The World Bank has cut its forecast for China’s growth rate this year citing concerns over the weak demand for its exports, and slow investment growth. The global lender cut its prediction to 7.7 percent, down from the 8.2 percent growth estimate it made in May.

In a report on the state of East Asia and Pacific economies the World Bank said there are fears that China might slow down even further. “The risk remains of a more pronounced slowdown in China than currently expected,” said the report.

China has been hit particularly hard this year by slow international demand for exports to the eurozone and the US, two of its biggest markets. Since the onset of the global economic downturn, the Chinese authorities have rolled out a number of growth stimulus packages, but domestic demand has not grown enough to offset the drop in foreign sales.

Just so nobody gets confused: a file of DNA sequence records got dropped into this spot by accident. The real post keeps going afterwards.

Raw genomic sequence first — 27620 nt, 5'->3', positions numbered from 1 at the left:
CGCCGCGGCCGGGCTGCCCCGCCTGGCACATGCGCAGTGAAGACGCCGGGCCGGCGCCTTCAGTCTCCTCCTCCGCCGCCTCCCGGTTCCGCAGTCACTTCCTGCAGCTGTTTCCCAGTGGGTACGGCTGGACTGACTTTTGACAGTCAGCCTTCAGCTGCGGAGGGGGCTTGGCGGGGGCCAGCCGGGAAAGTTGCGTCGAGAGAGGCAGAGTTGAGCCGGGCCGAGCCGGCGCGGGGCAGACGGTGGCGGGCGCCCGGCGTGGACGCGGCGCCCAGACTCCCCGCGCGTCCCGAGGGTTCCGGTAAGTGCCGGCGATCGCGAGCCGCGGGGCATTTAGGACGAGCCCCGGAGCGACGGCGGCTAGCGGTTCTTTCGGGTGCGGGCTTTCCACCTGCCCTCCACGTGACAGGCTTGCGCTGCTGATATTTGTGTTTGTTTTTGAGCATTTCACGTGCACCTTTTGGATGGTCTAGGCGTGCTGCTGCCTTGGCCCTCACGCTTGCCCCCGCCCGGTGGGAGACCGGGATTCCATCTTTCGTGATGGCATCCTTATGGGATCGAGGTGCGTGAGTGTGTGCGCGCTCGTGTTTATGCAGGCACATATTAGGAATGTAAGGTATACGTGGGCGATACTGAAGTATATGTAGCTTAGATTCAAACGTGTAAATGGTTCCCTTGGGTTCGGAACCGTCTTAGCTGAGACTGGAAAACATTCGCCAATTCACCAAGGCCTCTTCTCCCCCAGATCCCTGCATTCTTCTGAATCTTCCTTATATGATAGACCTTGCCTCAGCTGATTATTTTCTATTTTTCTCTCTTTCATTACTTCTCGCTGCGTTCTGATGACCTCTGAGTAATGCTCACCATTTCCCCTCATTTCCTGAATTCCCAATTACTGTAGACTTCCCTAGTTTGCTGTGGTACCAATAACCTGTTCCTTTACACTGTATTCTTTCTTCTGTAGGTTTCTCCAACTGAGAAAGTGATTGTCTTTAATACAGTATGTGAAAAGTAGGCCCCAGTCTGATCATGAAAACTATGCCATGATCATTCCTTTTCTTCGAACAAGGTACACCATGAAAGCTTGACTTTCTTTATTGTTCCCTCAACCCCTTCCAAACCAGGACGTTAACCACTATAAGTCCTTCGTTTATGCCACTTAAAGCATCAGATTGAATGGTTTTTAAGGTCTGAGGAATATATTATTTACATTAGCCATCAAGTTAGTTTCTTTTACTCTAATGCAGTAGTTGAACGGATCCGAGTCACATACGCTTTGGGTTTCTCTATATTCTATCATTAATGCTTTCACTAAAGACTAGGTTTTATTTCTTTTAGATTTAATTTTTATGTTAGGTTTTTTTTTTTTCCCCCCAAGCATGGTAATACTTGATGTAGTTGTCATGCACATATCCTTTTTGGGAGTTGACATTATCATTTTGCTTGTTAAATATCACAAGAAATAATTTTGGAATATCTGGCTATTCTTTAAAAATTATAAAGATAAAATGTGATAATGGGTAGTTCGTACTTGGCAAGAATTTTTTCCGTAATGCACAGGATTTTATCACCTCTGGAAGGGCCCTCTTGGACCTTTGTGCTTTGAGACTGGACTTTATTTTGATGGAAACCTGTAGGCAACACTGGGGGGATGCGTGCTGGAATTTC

China grew 9.3 percent in 2011. Specialists have suggested that the slowdown has been compounded by the recent efforts made by the government to curb high inflation, and mitigate the country’s housing bubble.

Other East Asian nations are also covered by the World Bank report, which predicts that average growth in the region should increase to 7.6 percent this year.

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